This is all great stuff and I have always been a huge fan of the work that Patrick Hartnett has done on all of the applications he developed over the years.  You don’t often find experienced developers with indepth domain knowledge like this and his apps have always been really relevant to solving problems in the localisation workplace.  So I wanted to bring up and discuss the app that was actually the predecessor to these great apps I just mentioned.  It was also an app that was no longer supported once it’s first successor, Post-Edit Compare, was released.  The app was released around 2011 I think and was called SDLXLIFF Compare.

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001It’s been a while since I wrote anything about the SDLXLIFF Toolkit.. in fact I haven’t done since it was first released with the 2014 version of Studio.  Now that we have added a few new things such as SDLPLUGINS so that apps are better integrated and can be more easily distributed with Studio we have launched a new version of the toolkit for Studio 2017.  What’s new?  To be honest not a lot, but there are a couple of things that I think warrant this visit.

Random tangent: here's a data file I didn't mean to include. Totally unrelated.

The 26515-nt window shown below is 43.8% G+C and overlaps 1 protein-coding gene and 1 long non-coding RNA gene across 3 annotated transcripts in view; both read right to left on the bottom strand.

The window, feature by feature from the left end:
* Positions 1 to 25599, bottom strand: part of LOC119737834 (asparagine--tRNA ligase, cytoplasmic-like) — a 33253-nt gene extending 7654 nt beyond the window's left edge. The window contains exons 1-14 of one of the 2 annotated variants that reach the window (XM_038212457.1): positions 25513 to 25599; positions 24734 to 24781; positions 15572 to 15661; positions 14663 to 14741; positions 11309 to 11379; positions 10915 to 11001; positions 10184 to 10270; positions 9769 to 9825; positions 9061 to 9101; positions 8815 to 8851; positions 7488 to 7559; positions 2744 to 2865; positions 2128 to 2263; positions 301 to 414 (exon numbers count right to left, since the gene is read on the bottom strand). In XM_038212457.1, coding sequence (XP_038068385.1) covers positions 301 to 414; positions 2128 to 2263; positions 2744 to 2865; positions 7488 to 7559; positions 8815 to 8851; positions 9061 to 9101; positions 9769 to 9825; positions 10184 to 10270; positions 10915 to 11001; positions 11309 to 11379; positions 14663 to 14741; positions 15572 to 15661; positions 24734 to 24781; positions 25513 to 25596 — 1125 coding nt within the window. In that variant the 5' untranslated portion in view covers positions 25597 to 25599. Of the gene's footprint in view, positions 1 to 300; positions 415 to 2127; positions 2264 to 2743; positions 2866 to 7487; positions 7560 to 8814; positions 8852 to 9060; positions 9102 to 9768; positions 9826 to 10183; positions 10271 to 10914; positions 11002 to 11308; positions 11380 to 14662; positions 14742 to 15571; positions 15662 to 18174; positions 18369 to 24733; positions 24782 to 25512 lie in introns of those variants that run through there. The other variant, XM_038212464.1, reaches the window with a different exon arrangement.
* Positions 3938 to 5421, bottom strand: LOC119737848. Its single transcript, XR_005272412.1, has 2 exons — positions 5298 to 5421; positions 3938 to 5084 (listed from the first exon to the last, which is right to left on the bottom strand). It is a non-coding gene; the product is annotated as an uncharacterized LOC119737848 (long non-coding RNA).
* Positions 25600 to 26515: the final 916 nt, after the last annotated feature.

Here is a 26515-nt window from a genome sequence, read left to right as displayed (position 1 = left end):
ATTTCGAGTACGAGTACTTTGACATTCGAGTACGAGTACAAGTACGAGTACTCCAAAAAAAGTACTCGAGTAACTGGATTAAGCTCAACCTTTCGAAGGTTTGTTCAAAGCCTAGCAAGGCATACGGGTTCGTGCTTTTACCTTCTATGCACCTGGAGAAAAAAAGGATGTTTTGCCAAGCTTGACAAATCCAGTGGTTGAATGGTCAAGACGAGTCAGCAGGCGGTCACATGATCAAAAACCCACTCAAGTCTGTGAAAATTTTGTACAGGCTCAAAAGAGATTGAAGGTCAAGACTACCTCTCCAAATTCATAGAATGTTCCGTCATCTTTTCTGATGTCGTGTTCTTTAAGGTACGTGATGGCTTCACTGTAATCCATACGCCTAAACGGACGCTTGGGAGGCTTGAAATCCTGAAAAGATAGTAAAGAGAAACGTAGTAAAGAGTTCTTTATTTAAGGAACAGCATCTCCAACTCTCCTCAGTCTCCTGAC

First of all, the app is now a plugin and this means it loads faster, is always available and there are a few tricks to being able to get the most from this.  Secondly, there are a few fixes to the search & replace features that make it possible to complete tasks that Studio will fail with and to do this the API team completely rebuilt the regex engine.  So whilst you won’t see too many changes, there are a few under the hood.